There is significant uncertainty over how much wind energy capacity will grow in Europe over the next five years, according to WindEurope’s new ‘Wind Energy Outlook to 2023’ released today.
If Governments end up producing clear and ambitious National Energy & Climate Plans (NECPs) and they improve the permitting arrangements for wind farms and they keep investing in new grid capacity, then Europe’s wind energy capacity would grow by 88 GW to 277 GW by 2023. But that’s a big if.
Alternatively, if the NECPs are unambitious and permitting issues persist, then Europe will install much less new wind power: only 67 GW. Permitting issues are already leading to undersubscribed auctions (notably in Germany) and lower installation rates than expected.
Conversely, if permitting improves significantly and the NECPs are super ambitious, then Europe could install 112 GW over the next 5 years.
So the annual volumes of new wind capacity up to 2023 could be anything between 13 and 22 GW. This uncertainty weighs heavily on the supply chain and could impact the significant cost reductions achieved in recent years.
Under all the scenarios over three-quarters of the new installations will be onshore wind. Spain, Sweden and Norway are currently leading the growth in onshore wind. Germany is installing much less this year than it traditionally has, and its outlook remains uncertain for the rest of the period, not least given recent policy decisions. We expect France to show continued steady growth in onshore wind.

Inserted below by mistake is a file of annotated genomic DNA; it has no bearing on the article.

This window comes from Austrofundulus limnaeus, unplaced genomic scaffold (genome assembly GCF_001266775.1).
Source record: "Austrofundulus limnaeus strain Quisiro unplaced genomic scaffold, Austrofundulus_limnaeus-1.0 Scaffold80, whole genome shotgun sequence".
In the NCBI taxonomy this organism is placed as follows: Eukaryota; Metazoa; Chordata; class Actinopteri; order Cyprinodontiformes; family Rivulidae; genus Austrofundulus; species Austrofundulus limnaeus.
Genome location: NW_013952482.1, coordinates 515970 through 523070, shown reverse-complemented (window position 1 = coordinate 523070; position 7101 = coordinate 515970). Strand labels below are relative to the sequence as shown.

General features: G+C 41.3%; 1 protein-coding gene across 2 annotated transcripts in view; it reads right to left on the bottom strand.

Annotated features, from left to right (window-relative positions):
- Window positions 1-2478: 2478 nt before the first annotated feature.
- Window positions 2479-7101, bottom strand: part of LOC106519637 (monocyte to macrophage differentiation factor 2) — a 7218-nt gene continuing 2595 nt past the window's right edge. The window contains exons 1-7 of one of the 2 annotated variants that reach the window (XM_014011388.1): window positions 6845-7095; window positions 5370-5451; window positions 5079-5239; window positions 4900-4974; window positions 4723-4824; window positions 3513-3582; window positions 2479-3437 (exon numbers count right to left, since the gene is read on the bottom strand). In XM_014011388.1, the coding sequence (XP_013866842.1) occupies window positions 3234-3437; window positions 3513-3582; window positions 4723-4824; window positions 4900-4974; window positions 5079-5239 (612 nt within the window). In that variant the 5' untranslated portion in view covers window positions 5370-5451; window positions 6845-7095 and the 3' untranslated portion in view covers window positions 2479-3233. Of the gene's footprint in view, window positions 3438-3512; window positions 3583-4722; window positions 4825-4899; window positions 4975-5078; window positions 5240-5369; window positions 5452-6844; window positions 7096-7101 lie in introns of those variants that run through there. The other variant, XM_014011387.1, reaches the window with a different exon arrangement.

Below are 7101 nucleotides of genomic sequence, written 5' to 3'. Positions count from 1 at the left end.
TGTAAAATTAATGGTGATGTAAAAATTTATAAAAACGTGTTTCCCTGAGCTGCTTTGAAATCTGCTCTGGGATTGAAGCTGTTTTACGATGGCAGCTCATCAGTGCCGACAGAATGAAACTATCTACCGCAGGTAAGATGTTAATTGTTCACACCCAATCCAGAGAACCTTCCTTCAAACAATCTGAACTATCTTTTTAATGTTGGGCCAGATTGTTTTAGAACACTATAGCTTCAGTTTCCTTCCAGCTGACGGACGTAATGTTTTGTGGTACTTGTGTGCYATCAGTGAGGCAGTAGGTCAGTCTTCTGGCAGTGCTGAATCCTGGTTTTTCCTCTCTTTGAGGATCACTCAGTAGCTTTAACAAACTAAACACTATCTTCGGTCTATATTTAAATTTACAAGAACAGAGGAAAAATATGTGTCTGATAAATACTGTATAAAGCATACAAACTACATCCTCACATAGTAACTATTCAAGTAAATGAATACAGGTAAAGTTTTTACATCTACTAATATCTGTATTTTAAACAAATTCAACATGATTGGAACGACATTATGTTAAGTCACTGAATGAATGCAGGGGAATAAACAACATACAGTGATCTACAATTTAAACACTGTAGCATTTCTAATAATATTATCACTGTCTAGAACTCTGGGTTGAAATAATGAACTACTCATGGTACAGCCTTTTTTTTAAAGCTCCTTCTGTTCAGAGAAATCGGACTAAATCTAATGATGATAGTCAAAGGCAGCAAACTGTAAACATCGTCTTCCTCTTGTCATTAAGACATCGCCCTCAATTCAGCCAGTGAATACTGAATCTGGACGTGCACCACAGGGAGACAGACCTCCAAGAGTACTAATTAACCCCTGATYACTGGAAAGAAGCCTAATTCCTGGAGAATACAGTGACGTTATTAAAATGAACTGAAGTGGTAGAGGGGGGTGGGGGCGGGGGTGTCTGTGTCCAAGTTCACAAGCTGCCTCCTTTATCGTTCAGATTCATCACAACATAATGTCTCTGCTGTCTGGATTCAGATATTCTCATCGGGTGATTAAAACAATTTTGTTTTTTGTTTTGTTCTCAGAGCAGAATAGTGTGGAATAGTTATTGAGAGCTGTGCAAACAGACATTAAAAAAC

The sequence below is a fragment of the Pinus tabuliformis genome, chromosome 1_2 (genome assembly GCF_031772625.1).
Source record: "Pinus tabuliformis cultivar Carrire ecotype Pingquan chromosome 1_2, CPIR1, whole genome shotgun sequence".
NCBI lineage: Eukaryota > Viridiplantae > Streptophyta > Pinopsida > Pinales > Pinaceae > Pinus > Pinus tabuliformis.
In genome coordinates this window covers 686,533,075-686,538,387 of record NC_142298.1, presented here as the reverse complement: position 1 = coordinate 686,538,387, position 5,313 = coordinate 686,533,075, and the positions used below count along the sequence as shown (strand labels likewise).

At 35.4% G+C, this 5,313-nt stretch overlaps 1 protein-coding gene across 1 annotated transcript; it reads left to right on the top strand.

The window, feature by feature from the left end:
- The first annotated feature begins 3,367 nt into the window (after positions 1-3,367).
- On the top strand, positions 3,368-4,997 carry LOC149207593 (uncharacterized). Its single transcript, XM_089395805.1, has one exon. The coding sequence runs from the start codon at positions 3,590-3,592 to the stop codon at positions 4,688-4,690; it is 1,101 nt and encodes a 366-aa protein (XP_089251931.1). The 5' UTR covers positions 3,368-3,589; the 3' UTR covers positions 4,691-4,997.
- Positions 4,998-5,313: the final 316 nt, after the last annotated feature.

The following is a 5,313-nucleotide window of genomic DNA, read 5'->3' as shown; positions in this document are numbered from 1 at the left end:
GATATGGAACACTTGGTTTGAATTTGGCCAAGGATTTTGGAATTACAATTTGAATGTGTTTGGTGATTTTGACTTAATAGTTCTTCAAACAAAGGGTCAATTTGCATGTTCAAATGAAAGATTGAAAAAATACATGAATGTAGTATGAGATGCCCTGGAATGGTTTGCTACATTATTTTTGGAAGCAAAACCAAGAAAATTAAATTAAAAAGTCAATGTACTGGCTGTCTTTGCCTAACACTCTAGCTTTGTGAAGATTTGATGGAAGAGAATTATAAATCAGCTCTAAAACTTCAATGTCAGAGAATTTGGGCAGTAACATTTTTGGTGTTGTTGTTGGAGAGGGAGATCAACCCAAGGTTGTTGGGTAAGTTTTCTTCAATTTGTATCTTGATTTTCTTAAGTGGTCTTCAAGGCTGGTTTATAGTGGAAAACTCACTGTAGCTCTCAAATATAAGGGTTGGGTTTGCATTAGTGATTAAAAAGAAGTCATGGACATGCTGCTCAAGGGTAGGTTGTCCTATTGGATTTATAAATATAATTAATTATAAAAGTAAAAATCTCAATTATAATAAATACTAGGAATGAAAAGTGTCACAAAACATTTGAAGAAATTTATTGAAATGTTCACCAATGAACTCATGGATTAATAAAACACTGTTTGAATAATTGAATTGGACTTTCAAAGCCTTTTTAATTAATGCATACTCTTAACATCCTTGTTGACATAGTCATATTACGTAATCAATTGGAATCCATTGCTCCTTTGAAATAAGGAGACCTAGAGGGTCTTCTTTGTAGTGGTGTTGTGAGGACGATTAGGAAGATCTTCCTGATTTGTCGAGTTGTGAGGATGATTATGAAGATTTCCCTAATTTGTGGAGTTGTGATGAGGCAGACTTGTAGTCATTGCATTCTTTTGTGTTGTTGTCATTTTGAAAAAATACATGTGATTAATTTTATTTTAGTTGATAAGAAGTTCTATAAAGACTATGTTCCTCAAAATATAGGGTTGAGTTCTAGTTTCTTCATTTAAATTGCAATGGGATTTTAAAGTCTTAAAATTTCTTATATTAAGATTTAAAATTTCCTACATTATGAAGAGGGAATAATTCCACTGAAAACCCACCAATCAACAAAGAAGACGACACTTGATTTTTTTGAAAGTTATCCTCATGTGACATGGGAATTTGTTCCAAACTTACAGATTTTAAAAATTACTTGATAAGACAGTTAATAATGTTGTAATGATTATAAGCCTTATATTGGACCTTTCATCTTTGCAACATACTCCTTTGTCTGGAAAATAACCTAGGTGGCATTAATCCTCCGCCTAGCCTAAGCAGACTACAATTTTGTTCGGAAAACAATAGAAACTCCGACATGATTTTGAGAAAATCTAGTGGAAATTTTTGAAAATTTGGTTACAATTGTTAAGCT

The UK will account for 35% of the growth in offshore wind over the next five years, followed by the Netherlands and Germany.
In the next five years 22 GW of wind energy capacity will reach the end of its normal operational life (20 years). Most of this will get a lifetime extension. Around 2 GW will be repowered. And another 2 GW will be fully decommissioned. Government policy and regulation is still not as supportive of repowering as it should be.
WindEurope CEO Giles Dickson said: “Wind energy should be growing rapidly when you consider all the interest in climate change plus the fact the wind is the cheapest from of new power energy production. But there is real uncertainty about how far it’s going to expand in the next five years. It’s getting harder to secure permits for new wind farms in many countries. The grids and energy markets are still not functioning as they should. And many Governments simply haven’t decided yet how much new wind they want and when and how they’re going to build it. The 2030 National Energy & Climate Plans will be crucial in bringing clarity and improvements in all these areas. If they’re not ambitious we won’t meet the 32% renewables target let alone any higher targets.
“And jobs are at stake here. The wind industry employs over 300,000 people in Europe but has lost 35,000 jobs in Germany alone over the last four years in large part because of public policy issues. The European Green Deal needs to include a clear industrial policy for Europe’s low-carbon industries: supporting the success stories we’ve established; ensuring we can continue to trade with the rest of the world; and driving continued innovation to stay competitive.”